One example of treating during palpation is with a patient who presents with low back pain. During questioning, they tell me the pain is above the waist. When I ask them to point to the pain, they point to the sacroiliac (SI) joint, below the waist. I palpate the sacrum by pressing on the four corners of the SI joints and find limited motion in the sacrum. By lifting the side that moves down the least, I can encourage more motion in the SI joints. I can continue working with the sacrum using SRE until the sacrum is fully released, or I can switch quickly to acupuncture, inserting needles at the pain location (Ah shi points) and using typical acupuncture protocols. Once the needles are pulled, I can manipulate the SI joints more easily, introducing more motion into the SI joints and reducing pain. Upon further palpation I may find a new Ah shi point, but rather than chase it with needles, I just release excess energy with my middle fingers or replace deficient energy with Reiki for a quick change in pain level.
Strain/Counter Strain (SCS)
SCS is another useful osteopathic technique. With this technique, the patient is asked to briefly tighten specific muscles that are already tight against the practitioner’s hand and then relax. Typically this can be used with neck spasms by turning the head into the practitioner’s hand, or with hip spasms by using the knees as levers to the sacral fulcrum. This works well to release muscle spasms that do not completely release easily with acupuncture, SRE or massage. It also works well after some improvement has been made to show the patient how their guarding or tightness is contributing to their pain and to demonstrate a technique for relaxing. Some people hold a posture out of habit that contributes to the recreation of the pain. SCS can show the patient how to access the muscles to change that posture.
Treating Past Injury/Repair Sites
Surgical repairs with hardware and metal plates seem to create problems for the flow of Qi. Many years after they are implanted, extreme pain can accumulate over screws and plates. With acupuncture the pain can be reduced, but it has been my experience that draining directly over the hardware using SRE Phase 6 can take a patient from a pain level of 8-10/10 to 0/10 with just a few minutes of draining. Though pain does seem to re-accumulate because the cause still exists, the patient may be able to go 2 months or more before the pain returns. With regular treatments of acupuncture, SRE and Reiki, they can remain pain free.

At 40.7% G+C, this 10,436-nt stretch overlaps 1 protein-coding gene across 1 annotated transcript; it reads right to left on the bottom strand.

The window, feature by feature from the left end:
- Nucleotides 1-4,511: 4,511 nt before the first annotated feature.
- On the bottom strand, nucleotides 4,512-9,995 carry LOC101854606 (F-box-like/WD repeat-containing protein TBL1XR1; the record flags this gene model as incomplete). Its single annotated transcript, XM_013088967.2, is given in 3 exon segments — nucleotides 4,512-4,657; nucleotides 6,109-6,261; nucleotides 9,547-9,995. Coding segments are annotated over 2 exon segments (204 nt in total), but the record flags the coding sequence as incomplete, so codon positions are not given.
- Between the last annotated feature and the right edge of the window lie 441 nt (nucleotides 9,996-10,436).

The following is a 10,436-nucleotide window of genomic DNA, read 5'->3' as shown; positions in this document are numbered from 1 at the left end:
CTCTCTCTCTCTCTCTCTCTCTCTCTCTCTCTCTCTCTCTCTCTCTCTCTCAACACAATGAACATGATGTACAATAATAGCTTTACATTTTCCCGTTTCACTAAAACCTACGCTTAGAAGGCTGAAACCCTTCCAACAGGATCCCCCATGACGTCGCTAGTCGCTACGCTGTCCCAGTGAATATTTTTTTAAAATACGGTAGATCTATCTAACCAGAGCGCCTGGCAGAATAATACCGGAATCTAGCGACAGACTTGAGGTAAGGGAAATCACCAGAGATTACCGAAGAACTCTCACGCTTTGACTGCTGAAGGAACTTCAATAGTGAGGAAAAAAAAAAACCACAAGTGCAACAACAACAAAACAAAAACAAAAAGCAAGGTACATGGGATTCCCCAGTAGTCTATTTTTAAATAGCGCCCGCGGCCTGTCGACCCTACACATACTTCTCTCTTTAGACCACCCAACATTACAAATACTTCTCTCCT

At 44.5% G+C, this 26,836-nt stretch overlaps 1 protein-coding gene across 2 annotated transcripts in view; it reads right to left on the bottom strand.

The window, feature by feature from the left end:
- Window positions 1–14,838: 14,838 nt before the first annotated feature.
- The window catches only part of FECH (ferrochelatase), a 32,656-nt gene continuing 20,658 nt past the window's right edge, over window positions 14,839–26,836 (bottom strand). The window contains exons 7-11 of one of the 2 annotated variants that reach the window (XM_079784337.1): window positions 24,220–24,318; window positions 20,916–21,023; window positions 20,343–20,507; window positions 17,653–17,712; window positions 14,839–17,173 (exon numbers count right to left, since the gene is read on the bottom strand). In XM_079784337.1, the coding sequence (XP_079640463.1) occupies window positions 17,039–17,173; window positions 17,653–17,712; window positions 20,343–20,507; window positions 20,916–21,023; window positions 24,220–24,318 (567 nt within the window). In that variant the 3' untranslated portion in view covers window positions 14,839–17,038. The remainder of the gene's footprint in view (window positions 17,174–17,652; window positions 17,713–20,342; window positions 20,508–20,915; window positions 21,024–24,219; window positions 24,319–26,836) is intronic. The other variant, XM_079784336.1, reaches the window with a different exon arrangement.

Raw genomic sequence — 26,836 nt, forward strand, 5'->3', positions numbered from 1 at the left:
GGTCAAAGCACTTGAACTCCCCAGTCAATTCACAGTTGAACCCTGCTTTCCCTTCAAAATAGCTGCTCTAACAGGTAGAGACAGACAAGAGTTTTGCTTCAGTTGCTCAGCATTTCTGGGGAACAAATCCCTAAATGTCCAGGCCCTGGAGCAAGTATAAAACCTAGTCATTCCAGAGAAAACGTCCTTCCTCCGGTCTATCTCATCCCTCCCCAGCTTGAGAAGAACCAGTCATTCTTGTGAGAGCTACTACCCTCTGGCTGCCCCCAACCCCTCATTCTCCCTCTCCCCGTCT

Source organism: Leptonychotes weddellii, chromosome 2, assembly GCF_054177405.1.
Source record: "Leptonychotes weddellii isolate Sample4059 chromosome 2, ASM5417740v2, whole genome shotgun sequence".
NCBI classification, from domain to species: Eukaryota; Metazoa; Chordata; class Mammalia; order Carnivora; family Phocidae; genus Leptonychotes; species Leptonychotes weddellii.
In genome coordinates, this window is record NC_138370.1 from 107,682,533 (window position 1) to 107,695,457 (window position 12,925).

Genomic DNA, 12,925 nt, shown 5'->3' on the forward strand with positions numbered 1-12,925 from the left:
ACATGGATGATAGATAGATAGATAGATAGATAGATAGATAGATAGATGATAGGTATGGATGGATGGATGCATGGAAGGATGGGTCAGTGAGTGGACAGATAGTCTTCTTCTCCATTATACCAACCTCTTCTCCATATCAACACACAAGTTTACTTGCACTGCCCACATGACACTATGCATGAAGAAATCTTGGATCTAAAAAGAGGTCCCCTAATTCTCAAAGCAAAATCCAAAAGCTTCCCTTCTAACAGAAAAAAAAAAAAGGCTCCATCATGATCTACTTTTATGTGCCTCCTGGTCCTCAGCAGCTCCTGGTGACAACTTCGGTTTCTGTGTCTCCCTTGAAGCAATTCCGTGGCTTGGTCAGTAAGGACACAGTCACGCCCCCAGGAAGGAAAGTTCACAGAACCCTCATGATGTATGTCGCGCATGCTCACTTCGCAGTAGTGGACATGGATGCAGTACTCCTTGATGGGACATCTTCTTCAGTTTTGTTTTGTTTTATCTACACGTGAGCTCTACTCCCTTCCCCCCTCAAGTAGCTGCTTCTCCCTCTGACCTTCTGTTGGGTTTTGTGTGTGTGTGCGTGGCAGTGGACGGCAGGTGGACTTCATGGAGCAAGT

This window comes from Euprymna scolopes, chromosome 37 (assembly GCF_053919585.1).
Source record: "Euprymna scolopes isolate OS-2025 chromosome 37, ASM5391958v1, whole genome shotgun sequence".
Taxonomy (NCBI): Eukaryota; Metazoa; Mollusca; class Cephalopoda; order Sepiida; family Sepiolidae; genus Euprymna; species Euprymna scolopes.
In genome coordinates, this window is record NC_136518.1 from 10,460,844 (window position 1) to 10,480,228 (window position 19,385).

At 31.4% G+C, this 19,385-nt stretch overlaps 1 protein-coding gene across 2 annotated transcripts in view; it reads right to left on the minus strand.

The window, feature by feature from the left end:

Scar tissue with adhesions is another problem area that frequently is accompanied by pain. Having the patient perform daily home care using a topical MSM cream to soften the scars makes it easier to gently release the adhesions. Palpate starting an inch or so below the beginning of the scar and trace up the scar with medium pressure. An adhesion frequently exists where the skin will not move easily. Inserting an acupuncture needle at that point helps break the adhesion and re-establish the Qi flow. This can be done with microcurrent probes as well, for those physicians not licensed to perform acupuncture.
A frequent event with this population is that they are fine until they try to get off the exam table. I have adapted a technique for my population that I call ”wiggling.” It is a much simplified version of the Qi Gong technique of ”shaking” mixed with the theory of SRE. I encourage patients to work with the pain as it occurs and to try to relieve it themselves and reduce the guarding that so often re-creates the problem. I ask them to pause when they get a twinge of pain and try to reposition themselves so there is no pain, then hold that position briefly. Then I ask them to move back into the position that triggered the pain. If it still hurts, they should return to the position where there was little or no pain and wiggle a bit, trying to introduce motion into the area. This works well with arthritis pain, fibromyalgia and many other pains. It also gives patients some control over their pain and, therefore, their lives.
In conclusion, I encourage you to experiment. Adapt techniques to your strengths, borrow freely and don’t worry about being a purist. Efficacy is the measure. Combine modalities so you can promote patients’ well being while doing no harm. Take advantage of the synergism that comes from creativity of mixed protocols. It is part of what makes us unique in the medical world.
Susan Andersen, ND, LAc practices in the small coastal community of Newport, Ore., at Ocean’s Way Naturopathic Clinic. She is a graduate of NCNM, with both a doctorate in naturopathic medicine and a masters in oriental medicine. Her practice focuses on hormone balancing, including thyroid and adrenal, neurotransmitter balancing, nutritional IVs, acupuncture and osteopathic-style bodywork. She enjoys living by the ocean, walking on the beach, cooking and wine tasting.